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July 24, 2020

When the Phase is Right: An Infectious Disease Expert Weighs How to “Un-Quarantine”

Uma Malhotra
Uma Malhotra, MD

After months of stay-at-home orders, the country has started to reopen. Washington and many other states are taking a phased approach, allowing certain businesses to open with extra precautions and at limited capacity. But many people – with and without autoimmune diseases – are wondering if it's really safe to start going back to business as usual, and what precautions to continue taking, especially amid spikes in COVID-19 cases in some regions.

“We need to maintain our sanity, we can’t stay in hiding forever — but we also need to continue to protect our communities from the virus,” says Uma Malhotra, MD, an infectious disease specialist at Virginia Mason and principal investigator for BRI’s Infectious Disease and Vaccine biorepository. “Finding ways to modify activities so we can do them in the safest way possible will help us move forward.”

We recently talked to Dr. Malhotra about how to safely move into the next phases of the pandemic. Here’s what she had to say.

Q: Restaurants, salons and other businesses are open in some states. Is it really safe to patronize them?

A: In general, I would say the greatest risk for infection is in enclosed, crowded spaces, so continue to avoid those as much as possible. Dining on a patio with few other people is much safer than being inside a crowded restaurant.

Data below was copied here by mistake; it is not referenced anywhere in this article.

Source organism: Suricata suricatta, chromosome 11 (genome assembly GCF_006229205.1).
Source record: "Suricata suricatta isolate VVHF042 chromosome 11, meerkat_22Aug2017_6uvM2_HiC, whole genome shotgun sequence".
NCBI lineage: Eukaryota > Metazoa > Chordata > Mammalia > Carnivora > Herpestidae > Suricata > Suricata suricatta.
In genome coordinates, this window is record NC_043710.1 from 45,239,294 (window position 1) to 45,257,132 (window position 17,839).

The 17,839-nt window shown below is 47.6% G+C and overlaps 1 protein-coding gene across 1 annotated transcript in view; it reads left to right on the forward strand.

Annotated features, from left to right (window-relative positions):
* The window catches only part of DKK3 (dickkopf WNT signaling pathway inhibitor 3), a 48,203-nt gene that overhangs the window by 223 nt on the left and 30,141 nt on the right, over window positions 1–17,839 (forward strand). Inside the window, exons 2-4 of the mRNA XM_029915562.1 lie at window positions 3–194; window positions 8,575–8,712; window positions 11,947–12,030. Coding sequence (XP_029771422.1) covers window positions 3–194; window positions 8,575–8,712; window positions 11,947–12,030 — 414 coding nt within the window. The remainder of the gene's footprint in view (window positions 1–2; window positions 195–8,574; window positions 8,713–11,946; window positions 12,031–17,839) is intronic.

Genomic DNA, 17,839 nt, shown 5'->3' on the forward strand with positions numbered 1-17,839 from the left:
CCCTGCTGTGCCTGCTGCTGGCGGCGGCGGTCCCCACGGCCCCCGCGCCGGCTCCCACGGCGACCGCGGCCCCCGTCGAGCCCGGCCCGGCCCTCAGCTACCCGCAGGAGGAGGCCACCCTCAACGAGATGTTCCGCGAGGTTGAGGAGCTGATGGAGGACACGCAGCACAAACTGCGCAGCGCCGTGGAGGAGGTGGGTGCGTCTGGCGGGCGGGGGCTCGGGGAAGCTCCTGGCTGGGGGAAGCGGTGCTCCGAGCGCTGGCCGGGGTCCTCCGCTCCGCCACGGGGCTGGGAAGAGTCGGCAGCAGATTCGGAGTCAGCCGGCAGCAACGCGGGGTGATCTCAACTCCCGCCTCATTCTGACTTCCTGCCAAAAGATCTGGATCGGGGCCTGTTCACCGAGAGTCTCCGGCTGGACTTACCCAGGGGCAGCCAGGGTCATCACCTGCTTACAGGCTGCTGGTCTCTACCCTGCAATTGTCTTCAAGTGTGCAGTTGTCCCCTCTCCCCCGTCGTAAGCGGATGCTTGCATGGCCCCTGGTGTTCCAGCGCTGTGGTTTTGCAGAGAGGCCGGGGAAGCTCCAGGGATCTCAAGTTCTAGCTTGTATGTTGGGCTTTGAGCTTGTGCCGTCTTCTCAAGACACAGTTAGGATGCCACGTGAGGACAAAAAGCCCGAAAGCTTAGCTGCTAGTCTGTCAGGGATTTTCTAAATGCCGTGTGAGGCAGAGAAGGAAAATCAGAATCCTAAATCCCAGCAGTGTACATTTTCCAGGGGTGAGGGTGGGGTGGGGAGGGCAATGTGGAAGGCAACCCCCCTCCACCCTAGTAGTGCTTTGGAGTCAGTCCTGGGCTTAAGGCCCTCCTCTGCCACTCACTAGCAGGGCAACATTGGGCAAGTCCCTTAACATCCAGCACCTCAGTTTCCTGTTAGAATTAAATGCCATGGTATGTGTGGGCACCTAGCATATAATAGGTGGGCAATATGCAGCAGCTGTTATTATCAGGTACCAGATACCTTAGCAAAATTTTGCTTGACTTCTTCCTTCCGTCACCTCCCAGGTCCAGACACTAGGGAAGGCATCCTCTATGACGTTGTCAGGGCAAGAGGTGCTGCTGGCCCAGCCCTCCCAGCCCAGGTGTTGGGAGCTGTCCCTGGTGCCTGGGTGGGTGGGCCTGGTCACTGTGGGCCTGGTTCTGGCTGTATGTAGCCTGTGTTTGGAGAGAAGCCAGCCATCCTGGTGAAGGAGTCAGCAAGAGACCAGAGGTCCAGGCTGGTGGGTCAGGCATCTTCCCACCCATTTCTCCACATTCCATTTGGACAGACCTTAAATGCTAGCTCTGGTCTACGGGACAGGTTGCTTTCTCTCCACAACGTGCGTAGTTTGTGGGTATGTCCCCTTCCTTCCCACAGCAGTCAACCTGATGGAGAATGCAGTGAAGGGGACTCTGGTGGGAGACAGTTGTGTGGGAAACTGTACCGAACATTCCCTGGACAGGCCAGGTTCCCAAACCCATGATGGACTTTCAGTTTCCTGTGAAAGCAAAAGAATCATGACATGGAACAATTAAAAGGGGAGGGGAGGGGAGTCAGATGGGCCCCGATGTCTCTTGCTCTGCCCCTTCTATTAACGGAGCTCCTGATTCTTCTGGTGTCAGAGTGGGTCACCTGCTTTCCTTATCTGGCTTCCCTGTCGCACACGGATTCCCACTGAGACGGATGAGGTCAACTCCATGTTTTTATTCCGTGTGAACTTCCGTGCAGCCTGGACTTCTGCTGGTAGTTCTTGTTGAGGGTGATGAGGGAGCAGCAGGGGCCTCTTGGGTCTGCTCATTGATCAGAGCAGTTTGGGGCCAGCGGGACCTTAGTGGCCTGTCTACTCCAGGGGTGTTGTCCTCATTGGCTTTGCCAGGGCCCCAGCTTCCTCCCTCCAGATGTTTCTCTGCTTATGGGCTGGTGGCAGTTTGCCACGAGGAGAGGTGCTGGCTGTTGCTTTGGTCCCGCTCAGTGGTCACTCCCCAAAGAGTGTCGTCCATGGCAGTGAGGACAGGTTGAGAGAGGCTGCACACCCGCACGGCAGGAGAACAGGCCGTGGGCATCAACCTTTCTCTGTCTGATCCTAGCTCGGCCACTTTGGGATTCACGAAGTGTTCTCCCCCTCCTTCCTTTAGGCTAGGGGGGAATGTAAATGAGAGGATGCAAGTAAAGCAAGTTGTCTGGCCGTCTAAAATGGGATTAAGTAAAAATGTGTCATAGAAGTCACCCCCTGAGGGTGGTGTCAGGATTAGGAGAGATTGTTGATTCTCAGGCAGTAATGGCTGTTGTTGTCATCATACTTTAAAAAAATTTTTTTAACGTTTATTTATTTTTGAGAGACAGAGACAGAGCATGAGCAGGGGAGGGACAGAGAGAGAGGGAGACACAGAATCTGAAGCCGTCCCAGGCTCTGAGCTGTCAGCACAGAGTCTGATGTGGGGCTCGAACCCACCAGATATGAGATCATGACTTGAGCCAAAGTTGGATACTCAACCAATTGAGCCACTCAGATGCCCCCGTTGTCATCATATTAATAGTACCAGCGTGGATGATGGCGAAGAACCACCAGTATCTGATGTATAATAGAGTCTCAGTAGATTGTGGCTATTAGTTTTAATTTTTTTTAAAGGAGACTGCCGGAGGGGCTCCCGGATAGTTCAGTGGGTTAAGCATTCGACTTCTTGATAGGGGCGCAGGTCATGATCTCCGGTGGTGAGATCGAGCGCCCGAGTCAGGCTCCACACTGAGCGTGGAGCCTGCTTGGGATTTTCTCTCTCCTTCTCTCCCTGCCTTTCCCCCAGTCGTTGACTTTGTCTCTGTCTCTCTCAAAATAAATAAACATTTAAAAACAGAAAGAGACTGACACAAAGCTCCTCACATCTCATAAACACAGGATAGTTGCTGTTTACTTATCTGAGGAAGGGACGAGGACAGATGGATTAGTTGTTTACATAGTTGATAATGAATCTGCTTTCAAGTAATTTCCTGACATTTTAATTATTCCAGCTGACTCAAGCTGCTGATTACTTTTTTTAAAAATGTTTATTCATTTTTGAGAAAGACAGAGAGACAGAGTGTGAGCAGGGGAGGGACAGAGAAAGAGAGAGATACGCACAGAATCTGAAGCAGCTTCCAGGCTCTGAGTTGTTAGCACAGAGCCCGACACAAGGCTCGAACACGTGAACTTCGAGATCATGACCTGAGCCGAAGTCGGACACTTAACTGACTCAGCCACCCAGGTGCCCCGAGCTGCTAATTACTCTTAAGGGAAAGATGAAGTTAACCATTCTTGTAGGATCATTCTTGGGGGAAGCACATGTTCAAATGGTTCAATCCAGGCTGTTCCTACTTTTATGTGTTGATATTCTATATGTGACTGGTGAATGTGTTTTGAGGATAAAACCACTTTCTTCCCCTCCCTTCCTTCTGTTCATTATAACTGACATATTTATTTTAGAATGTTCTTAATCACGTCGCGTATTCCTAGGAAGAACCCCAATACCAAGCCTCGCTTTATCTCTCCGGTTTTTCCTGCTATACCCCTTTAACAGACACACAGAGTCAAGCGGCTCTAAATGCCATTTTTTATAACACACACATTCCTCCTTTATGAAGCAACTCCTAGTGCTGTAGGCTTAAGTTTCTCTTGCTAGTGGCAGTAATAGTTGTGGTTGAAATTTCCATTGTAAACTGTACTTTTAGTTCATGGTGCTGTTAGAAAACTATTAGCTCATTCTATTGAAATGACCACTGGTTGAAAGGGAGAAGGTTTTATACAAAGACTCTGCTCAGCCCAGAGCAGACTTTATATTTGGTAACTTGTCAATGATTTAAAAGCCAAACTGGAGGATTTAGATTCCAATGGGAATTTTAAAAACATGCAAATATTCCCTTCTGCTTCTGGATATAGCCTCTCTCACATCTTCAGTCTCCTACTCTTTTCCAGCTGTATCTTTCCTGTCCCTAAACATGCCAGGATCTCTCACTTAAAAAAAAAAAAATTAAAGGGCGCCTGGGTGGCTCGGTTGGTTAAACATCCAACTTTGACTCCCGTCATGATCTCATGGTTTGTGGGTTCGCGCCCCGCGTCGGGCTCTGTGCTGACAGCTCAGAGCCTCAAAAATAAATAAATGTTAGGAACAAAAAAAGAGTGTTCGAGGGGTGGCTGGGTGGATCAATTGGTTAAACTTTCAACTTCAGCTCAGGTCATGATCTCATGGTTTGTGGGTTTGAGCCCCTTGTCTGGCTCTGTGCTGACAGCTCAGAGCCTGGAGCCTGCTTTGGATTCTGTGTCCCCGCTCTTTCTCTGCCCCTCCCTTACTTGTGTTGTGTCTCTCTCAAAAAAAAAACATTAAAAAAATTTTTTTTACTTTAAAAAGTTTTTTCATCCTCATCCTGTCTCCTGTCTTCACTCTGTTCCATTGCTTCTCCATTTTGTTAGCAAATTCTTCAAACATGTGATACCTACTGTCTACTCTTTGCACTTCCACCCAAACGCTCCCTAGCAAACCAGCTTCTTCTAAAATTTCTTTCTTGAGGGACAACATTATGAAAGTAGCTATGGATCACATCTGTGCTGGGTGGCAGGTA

If you want to get together with a friend, try to do it outdoors. In terms of work, if you can continue to effectively work from home, it's safest to do so. If you do need to go to your workplace, maintain distance from others and try to avoid having too many people there at once.

If you need to commute, there are many ways to reduce your risk: Walk, bike or drive yourself instead of taking public transportation. If that’s not possible, try to take transit at off times when it's less crowded. Always wear your mask, avoid touching surfaces and sanitize your hands as soon as possible after your commute.

Q: What steps should we continue to take to protect our communities from the virus?

A: I encourage people to continue to take the steps we’ve been taking all along: Wash your hands frequently, maintain physical distance and stay home if you’re sick.